...Strahan a small and quaint village built on a large cove.  Sadly the boats aren't running due to the cold weather.  The chill stays with us up to Cradle Mountain, creeping into the corners of our cabin, defeated once and for all in the fireplace.  We keep our hike the following day low, amongst the scrub, upper torsos perpetually in sunlight.  Above, the landscape is ruled by lingering snow...

...a series of good meals in Launceston, burned off with walks amongst her Victorian finery...

...the wild scenery of the east coast:  Bay of Fires, Wineglass Bay.  Encountering dozens of kangaroos on the hiks to the latter...

...after pints at Iron Horse Brewery, spying a kookaburra sitting in the old gum tree...

...Bicheno quiet and shuttered on an low season Sunday.  Finding the only restaurant to be Chinese.  Outside, a Singaporean family bickers in a mix and match of two dialects...

...Port Arthur like a cathedral, despite tragic history new and old.  Peace walks across wide expanses of lawn, darting in and out of ruined buildings...

...having a devil of a time at the Tasmanian animal rescue and rehabilitation center.  Amongst all the soft cuddlies, a Tiger snake lazes fat and bloated beside a log...

...a handful of days in Melbourne, walking, sipping, eating.  Having a chance meet with a friend on the rooftop of a bustling Siglo bar, then running into another friend at the very restaurant he had recommended a year before...

...the long queues outside every coffee shop at 9:10 every weekday morning.  It's as if Melbourne punches their time cards, then ducks back out for their first cuppa...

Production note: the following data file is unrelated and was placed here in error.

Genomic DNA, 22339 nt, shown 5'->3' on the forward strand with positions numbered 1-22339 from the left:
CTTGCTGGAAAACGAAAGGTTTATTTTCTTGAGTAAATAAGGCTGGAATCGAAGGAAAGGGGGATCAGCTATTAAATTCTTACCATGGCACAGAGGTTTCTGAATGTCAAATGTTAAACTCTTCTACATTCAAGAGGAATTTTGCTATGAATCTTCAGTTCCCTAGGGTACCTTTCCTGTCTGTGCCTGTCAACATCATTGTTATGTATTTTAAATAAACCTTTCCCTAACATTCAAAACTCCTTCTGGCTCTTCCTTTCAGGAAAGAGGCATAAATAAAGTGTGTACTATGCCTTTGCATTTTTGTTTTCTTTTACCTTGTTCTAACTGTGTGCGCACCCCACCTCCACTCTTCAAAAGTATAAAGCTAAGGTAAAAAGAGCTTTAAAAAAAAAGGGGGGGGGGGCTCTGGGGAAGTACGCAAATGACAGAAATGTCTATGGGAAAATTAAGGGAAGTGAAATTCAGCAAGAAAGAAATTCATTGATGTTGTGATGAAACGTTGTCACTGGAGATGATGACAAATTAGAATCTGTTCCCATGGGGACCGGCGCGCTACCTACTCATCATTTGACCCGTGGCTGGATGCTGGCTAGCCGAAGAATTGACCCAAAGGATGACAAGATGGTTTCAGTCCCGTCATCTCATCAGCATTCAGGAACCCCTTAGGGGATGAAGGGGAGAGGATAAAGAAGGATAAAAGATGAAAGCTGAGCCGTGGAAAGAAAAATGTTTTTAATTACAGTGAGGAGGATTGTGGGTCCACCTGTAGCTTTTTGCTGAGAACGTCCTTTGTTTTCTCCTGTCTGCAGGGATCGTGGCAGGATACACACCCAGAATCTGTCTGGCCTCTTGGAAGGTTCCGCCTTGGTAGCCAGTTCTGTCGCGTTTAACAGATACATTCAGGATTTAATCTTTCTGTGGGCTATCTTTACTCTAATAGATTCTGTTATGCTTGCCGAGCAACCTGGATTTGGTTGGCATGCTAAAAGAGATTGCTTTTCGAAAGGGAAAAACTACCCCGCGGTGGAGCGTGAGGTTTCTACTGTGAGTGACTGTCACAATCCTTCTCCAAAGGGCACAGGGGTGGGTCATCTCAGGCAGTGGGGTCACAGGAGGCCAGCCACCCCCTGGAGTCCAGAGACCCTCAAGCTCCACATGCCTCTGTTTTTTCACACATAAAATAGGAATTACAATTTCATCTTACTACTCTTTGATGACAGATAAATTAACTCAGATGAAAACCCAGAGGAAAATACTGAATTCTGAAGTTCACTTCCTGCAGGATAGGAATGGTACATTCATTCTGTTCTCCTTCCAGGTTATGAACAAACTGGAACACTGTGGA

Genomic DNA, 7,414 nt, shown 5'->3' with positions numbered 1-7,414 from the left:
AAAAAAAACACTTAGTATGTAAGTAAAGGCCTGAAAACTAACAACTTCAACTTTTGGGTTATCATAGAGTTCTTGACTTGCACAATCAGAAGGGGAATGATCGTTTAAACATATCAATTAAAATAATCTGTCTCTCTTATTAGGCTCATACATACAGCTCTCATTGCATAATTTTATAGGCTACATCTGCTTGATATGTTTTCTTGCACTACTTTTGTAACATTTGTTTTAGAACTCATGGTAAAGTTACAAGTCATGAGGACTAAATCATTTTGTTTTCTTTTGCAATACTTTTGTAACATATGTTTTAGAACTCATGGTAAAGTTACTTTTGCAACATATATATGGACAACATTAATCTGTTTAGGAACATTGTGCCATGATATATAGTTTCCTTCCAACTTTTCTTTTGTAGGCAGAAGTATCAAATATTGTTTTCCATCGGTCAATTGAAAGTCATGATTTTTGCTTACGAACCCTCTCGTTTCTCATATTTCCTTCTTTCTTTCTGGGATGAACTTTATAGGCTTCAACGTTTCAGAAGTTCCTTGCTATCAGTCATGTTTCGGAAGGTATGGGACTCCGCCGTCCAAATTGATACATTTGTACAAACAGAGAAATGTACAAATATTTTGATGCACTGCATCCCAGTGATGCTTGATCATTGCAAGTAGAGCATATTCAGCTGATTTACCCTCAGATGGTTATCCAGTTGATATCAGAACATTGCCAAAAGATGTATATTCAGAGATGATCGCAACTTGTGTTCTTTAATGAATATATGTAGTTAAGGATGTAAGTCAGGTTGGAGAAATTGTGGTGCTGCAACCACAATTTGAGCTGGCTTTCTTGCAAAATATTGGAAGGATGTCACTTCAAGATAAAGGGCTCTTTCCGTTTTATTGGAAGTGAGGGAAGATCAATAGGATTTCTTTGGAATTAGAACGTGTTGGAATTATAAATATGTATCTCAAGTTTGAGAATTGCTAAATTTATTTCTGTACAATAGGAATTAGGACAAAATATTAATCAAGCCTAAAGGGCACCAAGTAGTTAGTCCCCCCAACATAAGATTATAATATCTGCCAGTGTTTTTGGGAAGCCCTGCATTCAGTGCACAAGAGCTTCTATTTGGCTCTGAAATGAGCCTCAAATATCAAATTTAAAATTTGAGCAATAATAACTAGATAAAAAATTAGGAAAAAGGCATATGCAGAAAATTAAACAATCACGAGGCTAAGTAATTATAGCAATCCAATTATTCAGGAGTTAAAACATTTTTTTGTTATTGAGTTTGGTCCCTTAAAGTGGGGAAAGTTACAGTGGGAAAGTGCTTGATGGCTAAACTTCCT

On the turntable:  Chet Baker, "Stollin'"

Thursday, February 09, 2017

Malaysian Sketches




1.
From the air, Malaysia appears as a carpet of palms...
  
...immigration queues seem separated by types of clothing:  Malaysians in Muslim attire; Chinese in business suits; tourists in shorts and T-shirts... 
 
...the pesky little issue with Customs.  Bringing gifts of sake to Japanophile friends, forgetting completely that Malaysia is a Muslim country.   

...Riding in from the airport:  A burnt-out truck in a rest area.  Billboards still welcoming those attending the 2015 ASEAN Summit.  Women on billboards, each a beauty, each in hajib.  Billboards of children, each studious, each bespectacled...

  ...All Asia is beginning to look the same.  You determine your whereabouts by the calendar rather than landscape.  If it's Tuesday, it must be Bentong...


2.
...walking the 3D cityscape of KL, like papercuts backed by jungly hills, the low rise of old town dwarfed by massive glass spires beyond.  In comparison, the cities of Japan are flat, a jumble of multi-level structures.  KL has no middle-ground, with deep gaps in the strata...